Re:I'm slowly but surely leaving web development (1)

The Mighty Buzzard (878441) | about 2 years ago | (#40092093)

The difference between today and the bad old days of proprietary, locked down, or otherwise incompatible platforms is the number of consumers. It's easily possible to have a company that caters to only one niche market and make money simply because of the numbers. There's no need to get 30% of users to buy your product to make ends meet; less than 1% will pay the bills unless you've got Google overhead.

Re:I'm slowly but surely leaving web development (3, Interesting)

ObsessiveMathsFreak (773371) | about 2 years ago | (#40092715)

... but it also is true that a few years ago we had a well-ordered world with 3 platforms at most and now with the mobile revolution we pratically are back in the 80ies with a bazillion proprietary platforms none of which are really compatible to one another. ...

The bottom line is that smartphones are taking the computer software industry backwards. About 20 years backwards in fact.

We have legions of shiny but shallow "apps" instead of useful, usable, and comprehensive applications. We have appallingly restrictive vendor control of OSes instead of free private development AND distribution. We have users stuck with small screens, no peripherals, and slow and expensive connections instead of quad core power machines with broadband connections and 20'' widescreens.

It's 1993 again. Shovelware crap is ubiquitous, there are no set standards, no-one knows how to use their devices, and worse the devices aren't yet actually useful for anything more serious than playing low resolution games and "surfing the web" for recreational purposes.

People need to wake up and realise that smartphones are little more than expensive toys with a phone tacked on. People need--at the very least--a laptop to get actual work(and play) done. And developers make money supplying the tools to get it done.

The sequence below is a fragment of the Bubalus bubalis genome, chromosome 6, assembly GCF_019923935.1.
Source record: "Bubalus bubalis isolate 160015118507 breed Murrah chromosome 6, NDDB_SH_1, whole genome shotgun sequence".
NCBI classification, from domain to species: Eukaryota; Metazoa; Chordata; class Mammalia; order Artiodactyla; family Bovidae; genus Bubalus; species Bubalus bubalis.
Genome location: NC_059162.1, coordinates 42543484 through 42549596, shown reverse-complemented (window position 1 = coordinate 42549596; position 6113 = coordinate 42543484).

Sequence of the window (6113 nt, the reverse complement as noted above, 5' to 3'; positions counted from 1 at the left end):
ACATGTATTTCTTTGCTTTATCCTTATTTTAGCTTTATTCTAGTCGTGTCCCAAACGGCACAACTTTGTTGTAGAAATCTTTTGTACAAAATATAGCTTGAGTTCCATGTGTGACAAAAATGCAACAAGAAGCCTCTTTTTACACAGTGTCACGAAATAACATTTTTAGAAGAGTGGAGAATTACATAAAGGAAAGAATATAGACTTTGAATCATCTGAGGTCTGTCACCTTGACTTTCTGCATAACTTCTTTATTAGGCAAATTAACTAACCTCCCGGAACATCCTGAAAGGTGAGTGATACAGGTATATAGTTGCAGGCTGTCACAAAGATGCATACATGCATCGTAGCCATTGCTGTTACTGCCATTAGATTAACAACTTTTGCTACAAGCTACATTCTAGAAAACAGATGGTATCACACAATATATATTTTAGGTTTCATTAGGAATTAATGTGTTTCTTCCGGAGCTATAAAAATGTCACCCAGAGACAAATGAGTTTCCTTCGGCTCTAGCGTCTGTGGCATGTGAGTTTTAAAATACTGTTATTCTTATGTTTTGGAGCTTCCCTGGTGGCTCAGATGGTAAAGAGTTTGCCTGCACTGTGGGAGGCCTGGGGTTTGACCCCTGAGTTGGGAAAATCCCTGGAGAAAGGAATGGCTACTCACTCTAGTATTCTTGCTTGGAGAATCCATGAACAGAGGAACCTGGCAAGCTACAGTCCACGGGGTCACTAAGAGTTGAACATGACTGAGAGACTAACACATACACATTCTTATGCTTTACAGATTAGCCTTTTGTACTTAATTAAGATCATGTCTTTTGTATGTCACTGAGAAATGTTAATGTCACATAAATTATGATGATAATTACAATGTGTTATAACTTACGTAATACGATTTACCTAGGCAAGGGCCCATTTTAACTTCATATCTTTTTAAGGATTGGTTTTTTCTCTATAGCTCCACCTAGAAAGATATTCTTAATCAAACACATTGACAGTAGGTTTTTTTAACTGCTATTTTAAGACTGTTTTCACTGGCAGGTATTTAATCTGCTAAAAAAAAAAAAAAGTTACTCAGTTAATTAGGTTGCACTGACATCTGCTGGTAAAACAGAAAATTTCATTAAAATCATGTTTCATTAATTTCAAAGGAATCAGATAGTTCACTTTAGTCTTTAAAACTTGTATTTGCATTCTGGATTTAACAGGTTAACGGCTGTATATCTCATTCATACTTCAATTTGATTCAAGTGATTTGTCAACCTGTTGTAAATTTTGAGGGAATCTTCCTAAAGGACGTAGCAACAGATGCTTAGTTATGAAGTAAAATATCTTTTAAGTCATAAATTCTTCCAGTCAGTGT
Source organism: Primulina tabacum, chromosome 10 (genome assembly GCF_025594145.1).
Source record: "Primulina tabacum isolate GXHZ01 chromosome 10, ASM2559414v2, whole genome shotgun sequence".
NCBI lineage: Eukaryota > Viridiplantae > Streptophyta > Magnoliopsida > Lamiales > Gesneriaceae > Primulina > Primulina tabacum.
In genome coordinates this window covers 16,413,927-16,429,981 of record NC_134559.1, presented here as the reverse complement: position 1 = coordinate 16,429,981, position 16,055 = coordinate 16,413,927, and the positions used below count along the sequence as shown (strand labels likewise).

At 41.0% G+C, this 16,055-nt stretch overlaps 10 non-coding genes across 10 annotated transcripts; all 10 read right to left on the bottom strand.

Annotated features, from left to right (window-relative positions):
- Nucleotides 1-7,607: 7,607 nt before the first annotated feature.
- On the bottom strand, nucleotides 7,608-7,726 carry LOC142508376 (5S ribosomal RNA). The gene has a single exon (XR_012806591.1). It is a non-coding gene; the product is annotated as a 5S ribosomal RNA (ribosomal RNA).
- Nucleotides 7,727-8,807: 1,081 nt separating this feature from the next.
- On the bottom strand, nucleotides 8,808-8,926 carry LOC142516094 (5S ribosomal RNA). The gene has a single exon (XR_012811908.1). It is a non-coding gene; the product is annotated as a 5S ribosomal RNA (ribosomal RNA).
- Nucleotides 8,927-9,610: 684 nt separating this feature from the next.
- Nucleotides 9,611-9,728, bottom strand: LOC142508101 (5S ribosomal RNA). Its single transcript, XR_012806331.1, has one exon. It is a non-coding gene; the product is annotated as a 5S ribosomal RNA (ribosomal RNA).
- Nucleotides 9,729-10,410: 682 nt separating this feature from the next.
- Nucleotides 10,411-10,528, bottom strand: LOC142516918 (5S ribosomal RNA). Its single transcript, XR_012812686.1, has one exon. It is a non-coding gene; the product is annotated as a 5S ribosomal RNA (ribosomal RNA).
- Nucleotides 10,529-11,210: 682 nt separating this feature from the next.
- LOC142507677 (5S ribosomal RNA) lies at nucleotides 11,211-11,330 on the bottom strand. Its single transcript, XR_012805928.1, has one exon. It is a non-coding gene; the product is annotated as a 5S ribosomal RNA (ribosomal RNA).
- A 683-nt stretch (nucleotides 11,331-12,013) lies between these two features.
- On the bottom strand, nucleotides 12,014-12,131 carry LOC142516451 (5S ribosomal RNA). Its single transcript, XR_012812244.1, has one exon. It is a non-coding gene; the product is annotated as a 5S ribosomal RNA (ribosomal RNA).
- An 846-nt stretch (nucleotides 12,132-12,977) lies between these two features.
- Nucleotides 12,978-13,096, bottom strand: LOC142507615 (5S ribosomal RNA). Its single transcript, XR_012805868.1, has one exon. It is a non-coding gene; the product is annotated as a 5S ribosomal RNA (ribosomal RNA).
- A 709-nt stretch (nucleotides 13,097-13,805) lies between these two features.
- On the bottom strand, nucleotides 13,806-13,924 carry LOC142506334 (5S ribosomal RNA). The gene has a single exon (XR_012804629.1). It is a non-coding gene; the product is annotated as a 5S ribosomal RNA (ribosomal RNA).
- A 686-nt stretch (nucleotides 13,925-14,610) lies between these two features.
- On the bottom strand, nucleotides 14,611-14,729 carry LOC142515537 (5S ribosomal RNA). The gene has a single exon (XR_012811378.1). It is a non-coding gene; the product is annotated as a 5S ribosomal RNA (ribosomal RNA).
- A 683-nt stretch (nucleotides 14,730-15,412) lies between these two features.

FYI (-1)

Anonymous Coward | about 2 years ago | (#40091577)

Oracle just got their asses handed to them by judge Alsup. Won't you post a story about that, Slashdot???

Re:FYI (1)

zlives (2009072) | about 2 years ago | (#40091715)

ummm that wud be news...

There Is no choice, only WebKit (1)

scorp1us (235526) | about 2 years ago | (#40091647)

All mobile browsers, save for WP7, are WebKit.

Posted from my N9, using webkit.

Re:There Is no choice, only WebKit (2)

marsu_k (701360) | about 2 years ago | (#40091805)

Right, which is why there is no such thing as mobile version of Firefox or Opera?

(no, not posted from my N900, but it has Opera, which beats the built-in browser)

Re:There Is no choice, only WebKit (1)

recoiledsnake (879048) | about 2 years ago | (#40091853)

All mobile browsers, save for WP7, are WebKit.

Posted from my N9, using webkit.

There's Fennec from Mozilla, but yes, point taken.

Re:There Is no choice, only WebKit (1)

YodasEvilTwin (2014446) | about 2 years ago | (#40091897)

I think you mean "all somewhat popular smartphone browsers except for Opera and WP7 are WebKit". Even then I'm not totally sure -- are Dolphin and all those other random Android browsers WebKit?

Best web browser is ... (0)

Anonymous Coward | about 2 years ago | (#40091655)

For years I have used IE, Netscape, Firefox, Opera, Safari for Windows, but far and away, the best is Pale Moon!

Don't get a contract. (2)

Sir_Kurt (92864) | about 2 years ago | (#40091671)

Sure are a lot of options out there if you don't want to be tied to a contract. I got a new LG Alley phone for about $100 bucks on ebay, and signed up with page plus celluar. Cheap pay as you service, uses all the Verizon toweras, and I can do anything and load any browser I want.

Be flexible, but stand up to the man.

Kurt

and the good news is... (1)

vlm (69642) | about 2 years ago | (#40091681)

the article predicts that 'the only opportunity you'll get to truly change browsers is when your two-year smartphone contract expires.'

That's the good news. There will still be change, and there will still be competition, but the pace will be slower / the stakes will be higher. Much better for everyone except paid browser devs.

(What I do / what I need my browser to do) hasn't changed much in years, yet there's an endless spewing stream of "just like before, except now does something you don't want and/or don't care about". Combined with a handy bit of gratuitous UI screwing up, and occasionally adding (or removing) features that addons used to successfully provide.

Sometimes its funny to imagine the whole paradigm and ecosystem of web browsers applied to other apps: